The standardized patients, who were transgender or gender diverse, were also involved in creating the scenarios. They were called patient-teachers to acknowledge the broader teaching partnership and the value of their lived experience.

They developed two scenarios — a transfeminine individual, assigned male at birth, who uses she and her pronouns, presenting with urinary symptoms and requesting screening for sexually transmitted infections and a transmasculine individual, assigned female at birth who uses he and him pronouns, presenting with vaginal symptoms and requesting screening for sexually transmitted infections. 

“Patient-teachers were key to editing and revising the cases including gender-affirming language as well as planning specific details of the simulation,” says Ruud. Scenarios included non-binary partners and consensually nonmonogamous sexual activity and behavior with multiple partners of various gender identities.

“This identity allowed the learners to practice assessment and understand the distinctly different elements of sexual orientation, sexual behavior and gender identity while emphasizing the importance of not making assumptions about gender or sexuality,” says Ruud.

Students participate in a prebriefing, where they are provided with the presenting case patient’s name and legal name, gender identity and sex assigned at birth, and pronouns as well as presenting symptoms and reason for the clinic visit. Then, after the simulation, they participate in a debriefing.

Ruud recently published the article Health History Skills for Interprofessional Learners in Transgender and Nonbinary Populations in the Journal of Midwifery and Women’s Health, with evaluation of the learning experience.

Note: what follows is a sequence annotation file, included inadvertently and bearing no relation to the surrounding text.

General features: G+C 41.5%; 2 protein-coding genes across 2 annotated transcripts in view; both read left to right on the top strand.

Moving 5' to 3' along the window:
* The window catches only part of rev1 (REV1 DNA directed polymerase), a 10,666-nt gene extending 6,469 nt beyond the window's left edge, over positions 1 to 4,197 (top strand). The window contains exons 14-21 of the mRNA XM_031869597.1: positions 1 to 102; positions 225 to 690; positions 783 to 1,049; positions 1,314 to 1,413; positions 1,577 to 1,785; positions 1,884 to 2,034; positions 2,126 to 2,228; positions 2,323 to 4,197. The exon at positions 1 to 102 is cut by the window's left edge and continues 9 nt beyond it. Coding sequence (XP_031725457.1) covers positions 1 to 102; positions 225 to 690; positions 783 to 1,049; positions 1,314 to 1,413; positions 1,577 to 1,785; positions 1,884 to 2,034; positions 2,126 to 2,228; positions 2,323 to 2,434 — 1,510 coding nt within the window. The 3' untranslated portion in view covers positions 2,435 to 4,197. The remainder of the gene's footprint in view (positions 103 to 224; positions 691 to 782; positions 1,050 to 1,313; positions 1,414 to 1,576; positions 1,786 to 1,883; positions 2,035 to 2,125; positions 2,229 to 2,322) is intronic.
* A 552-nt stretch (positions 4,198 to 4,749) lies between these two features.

Evaluation using surveys measured students’ skills and comfort providing care, attitudes about care and overall satisfaction with the simulation learning activity. 

Significant differences between pre- and post- simulation were observed for all comfort and skills questions, showing an increase in perceived comfort or skill for all questions. Students reported they appreciated the chance to practice language in a safe environment, which helped ease anxiety and where they didn’t feel judged.

More inclusive, thoughtful language

Ruud says that with each iteration they are learning how to improve the simulations, which are now being utilized with family and adult gerontological nurse practitioner students as well. “I have noticed a difference in the language that students use, even when they’re doing case presentations,” says Ruud. “They’re more inclusive, more thoughtful, more intentional.”

The awareness is key to developing trust and making a patient feel welcome. Without it, Ruud says, there is a concern that patients can get disconnected from the health system and potentially from receiving quality care.

“Health disparities exist in part because transgender and gender diverse people don’t always feel welcomed when they seek care,” says Ruud. “The good news is that we can change that, it is remediable. This is one little step moving in that direction.”

Categories: Education